Jordan finally moves beyond its long-protected stance of neutrality on the struggle in Syria
The policy of "distancing oneself" from the Syrian crisis will soon lose its significance for all parties concerned, columnist George Semaan suggested in the London-based daily Al Hayat.
The Assad regime and its opponents have managed to drag stakeholders to show their cards, and pushed many of those with an interest to adjust their positions, he wrote.
"Talk about transferring the conflict across borders has become an evident and undeniable fact. It can't be ignored and it can't be responded to with neutrality," he said.
A close look at the countries neighbouring Syria reveals the extent of changes that have occurred in their policies since the beginning of the revolution.
Israel, which until recently was overwrought about Syria's chemical weapons, has become a party to the discussion over the arming of the opposition. Israel sent clear warnings and voiced its concern that ordnance would fall into the hands of extremist groups that have become dug in on Israel's northern border.
Extremist rebel groups, led by the well-known Jabhat Al Nusra, have been intensifying their presence at the borders with Israel and Jordan.
Hundreds of Jordanians have been rushing across the border to join up to fight with the group, and this is one reason that has prompted the Jordanian kingdom to step out of its neutrality.
Since the beginning of the conflict, until recently, Jordan had resisted all pressure to allow the transport of weapons to the opposition through its territories. For good reason: no matter what the outcome of the war, Jordan would simply be incapable of warding off the repercussions.
"President Bashar Al Assad's recent threats to Jordan don't frighten it. The two neighbours' history has had an abundance of conflicts since the days of King Hussein and Hafez Al Assad. The Baath party in Damascus always saw its southern neighbour the same way it saw Lebanon and the Palestinian Liberation Organisation - as cards to play in its foreign relations.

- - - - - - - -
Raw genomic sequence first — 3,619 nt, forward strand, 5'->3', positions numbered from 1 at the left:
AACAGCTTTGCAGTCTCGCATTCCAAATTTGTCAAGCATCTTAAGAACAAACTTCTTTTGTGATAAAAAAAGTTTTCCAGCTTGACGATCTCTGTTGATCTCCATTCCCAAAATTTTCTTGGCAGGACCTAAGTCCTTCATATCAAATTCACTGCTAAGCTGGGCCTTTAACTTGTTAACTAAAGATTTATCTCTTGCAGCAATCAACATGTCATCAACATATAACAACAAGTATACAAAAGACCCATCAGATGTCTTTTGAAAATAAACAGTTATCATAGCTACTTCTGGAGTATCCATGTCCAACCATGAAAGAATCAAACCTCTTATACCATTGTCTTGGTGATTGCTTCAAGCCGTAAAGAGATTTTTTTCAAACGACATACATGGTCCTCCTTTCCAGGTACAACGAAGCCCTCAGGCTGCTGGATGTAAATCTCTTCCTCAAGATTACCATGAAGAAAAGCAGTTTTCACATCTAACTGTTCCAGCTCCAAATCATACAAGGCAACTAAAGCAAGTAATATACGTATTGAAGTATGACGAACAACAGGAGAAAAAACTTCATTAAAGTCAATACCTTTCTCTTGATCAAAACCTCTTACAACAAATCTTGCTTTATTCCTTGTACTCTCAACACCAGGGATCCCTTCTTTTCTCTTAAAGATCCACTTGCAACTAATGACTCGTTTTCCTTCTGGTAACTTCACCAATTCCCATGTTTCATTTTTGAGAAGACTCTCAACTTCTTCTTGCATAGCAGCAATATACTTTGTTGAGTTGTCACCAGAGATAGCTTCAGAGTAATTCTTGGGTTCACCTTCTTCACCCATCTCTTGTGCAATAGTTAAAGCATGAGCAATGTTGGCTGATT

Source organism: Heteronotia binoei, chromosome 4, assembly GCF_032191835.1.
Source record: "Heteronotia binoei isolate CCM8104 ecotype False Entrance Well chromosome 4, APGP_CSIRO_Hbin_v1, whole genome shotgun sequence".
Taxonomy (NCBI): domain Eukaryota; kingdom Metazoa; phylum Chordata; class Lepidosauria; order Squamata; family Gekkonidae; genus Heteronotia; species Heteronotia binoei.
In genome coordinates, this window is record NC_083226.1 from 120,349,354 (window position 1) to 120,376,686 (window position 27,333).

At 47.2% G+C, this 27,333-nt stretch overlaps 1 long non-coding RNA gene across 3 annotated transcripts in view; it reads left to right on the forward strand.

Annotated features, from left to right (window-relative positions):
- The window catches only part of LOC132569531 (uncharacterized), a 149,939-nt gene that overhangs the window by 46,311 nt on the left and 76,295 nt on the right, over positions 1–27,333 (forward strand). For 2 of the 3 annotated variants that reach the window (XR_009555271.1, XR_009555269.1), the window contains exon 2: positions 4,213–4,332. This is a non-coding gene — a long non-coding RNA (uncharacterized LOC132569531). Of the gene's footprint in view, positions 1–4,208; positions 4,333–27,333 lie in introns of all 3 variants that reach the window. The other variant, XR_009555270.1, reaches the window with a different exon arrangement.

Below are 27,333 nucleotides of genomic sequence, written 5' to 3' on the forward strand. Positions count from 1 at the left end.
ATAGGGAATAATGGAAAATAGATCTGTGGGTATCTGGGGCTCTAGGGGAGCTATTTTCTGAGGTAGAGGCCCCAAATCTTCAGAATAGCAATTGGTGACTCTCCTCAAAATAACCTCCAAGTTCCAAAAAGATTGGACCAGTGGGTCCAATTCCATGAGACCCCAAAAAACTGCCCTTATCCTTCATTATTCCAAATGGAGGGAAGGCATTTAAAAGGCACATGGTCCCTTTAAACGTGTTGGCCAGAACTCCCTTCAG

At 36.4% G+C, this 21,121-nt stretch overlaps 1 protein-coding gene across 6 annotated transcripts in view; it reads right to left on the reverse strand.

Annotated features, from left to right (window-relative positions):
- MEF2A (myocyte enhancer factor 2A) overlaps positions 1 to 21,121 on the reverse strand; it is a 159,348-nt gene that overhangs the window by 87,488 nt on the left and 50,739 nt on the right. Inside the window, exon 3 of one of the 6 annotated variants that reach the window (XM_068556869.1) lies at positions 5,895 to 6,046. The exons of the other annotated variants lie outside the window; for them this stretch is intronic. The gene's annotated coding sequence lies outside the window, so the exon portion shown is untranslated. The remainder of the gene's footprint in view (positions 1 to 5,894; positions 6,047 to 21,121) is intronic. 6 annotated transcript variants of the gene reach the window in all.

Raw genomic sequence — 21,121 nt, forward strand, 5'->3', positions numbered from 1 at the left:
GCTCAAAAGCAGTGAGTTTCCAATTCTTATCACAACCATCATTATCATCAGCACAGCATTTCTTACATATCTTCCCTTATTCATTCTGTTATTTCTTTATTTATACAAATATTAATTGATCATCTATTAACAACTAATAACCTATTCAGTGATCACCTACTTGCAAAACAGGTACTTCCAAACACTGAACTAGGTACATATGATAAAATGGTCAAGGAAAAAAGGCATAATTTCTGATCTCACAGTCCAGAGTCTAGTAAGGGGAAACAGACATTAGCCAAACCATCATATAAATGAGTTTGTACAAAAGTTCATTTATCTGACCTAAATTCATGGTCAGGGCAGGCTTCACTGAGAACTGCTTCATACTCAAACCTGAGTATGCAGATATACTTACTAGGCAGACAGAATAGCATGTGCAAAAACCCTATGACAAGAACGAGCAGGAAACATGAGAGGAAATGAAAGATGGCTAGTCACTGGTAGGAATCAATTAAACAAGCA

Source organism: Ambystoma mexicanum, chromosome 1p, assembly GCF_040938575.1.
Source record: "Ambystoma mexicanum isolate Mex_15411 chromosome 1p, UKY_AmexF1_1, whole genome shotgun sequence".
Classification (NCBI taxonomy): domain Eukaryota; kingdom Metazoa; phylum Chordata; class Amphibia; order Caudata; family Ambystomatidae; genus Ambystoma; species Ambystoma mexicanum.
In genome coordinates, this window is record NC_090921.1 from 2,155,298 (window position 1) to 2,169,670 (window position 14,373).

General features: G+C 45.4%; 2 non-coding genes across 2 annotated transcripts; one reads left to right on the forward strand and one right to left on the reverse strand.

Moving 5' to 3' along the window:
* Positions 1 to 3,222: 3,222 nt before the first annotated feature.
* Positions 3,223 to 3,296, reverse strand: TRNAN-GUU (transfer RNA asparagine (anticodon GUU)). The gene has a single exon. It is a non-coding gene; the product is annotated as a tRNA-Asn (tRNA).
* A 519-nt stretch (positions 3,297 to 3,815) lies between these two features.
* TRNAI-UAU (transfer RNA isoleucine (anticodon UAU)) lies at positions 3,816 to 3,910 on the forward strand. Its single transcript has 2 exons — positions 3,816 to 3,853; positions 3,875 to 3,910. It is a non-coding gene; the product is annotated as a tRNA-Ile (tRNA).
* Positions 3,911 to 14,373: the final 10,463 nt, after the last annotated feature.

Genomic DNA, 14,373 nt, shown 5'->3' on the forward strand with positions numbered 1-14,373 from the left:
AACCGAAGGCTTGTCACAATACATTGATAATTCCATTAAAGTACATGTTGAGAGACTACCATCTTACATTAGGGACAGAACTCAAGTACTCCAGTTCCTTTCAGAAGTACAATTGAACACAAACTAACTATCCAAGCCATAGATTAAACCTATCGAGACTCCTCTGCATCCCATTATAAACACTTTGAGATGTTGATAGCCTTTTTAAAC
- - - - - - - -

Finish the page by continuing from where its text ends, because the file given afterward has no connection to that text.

Amman's recent decision to allow weapons to the Syrian opposition doesn't necessarily mean it has decided to follow the opposition indiscriminately. Delicate internal issues have had to be taken into account.
"It is OK [for Jordan] to facilitate the movement of Free Syrian Army troops and to turn a blind eye to efforts to arm them sufficiently to form a weighty bloc against the jihadists, and able to secure a buffer zone," added the writer.
The Jordanian government's decision to get involved is not without some merit. In fact, it deprives its domestic detractors from an essential card they have been wielding for the past two years through repeated calls to offer assistance to their "brothers" in Syria.
Netanyahu threatens - and Gaza prepares
Palestinian resistance factions in Gaza are on full alert in anticipation of a new Israeli aggression, following the Israeli prime minister's threats to retaliate for a recent missile attack from the Sinai Desert, the London-based paper Al Quds Al Arabi observed in its editorial on Monday.
Benjamin Netanyahu, claiming that the missiles came from Gaza and were launched from Sinai, threatened to respond harshly. Palestinian factions in Gaza take the ultimatums seriously, and are gearing up for a likely Israeli invasion.
"The shape of the expected Israeli aggression is still unknown. Would it be in the form of raids, assassinations of Palestinian leadership figures or a full-blown invasion similar to the one in December 2008?" the paper said.
The Palestinian resistance would respond to any assault with Fajr-5 missiles that have previously hit the heart of Tel Aviv and sent millions of Israelis into shelters. And Israeli forces seem to be preparing for such missiles as they began a drill on the inner front of the town of Eilat that included the army, the police and civil defence force members.
"The Egyptian mediation that stopped the last assault on Gaza is the only one capable of calming the situation. But it seems that such mediation only happens after the altercations and not a moment before," the paper concluded.
New kind of terrorism requires new weapons
If there is a lesson to be learnt from the Boston terrorist bombings last week, it is that we have entered the phase of cyber terrorism, wrote Tariq Al Homayed, a contributing columnist with the pan-Arab daily Asharq Al Awsat.
The Boston Marathon explosions on April 15 prompted an unprecedented state of alert in the US. The suspects are two Muslim brothers of Chechnyan origin. The older brother, who was killed, was 26. The other, who has been arrested, is 19 - and he moved to the US when he was only nine.
The incident focused attention on the role of social media in forging the identity of extremists. Authorities are baffled about the circumstances that drove a young man who was brought up in the US to become a terrorist.
"It is indeed a frightening thought to any parent," said the writer. "Today, with the easy access to social media such as Twitter and YouTube, a young man doesn't need to leave his room to become a terrorist."
This suggests that the fight against terrorism can't be restricted to security; it has to be intellectual too. "Terrorism is a symptom, it isn't the disease," Al Homayed said. "The Boston bombings should be a lesson for everyone, especially in our region where, unfortunately, extremist and hatred rhetoric runs unbridled."
* Digest compiled by Racha Makarem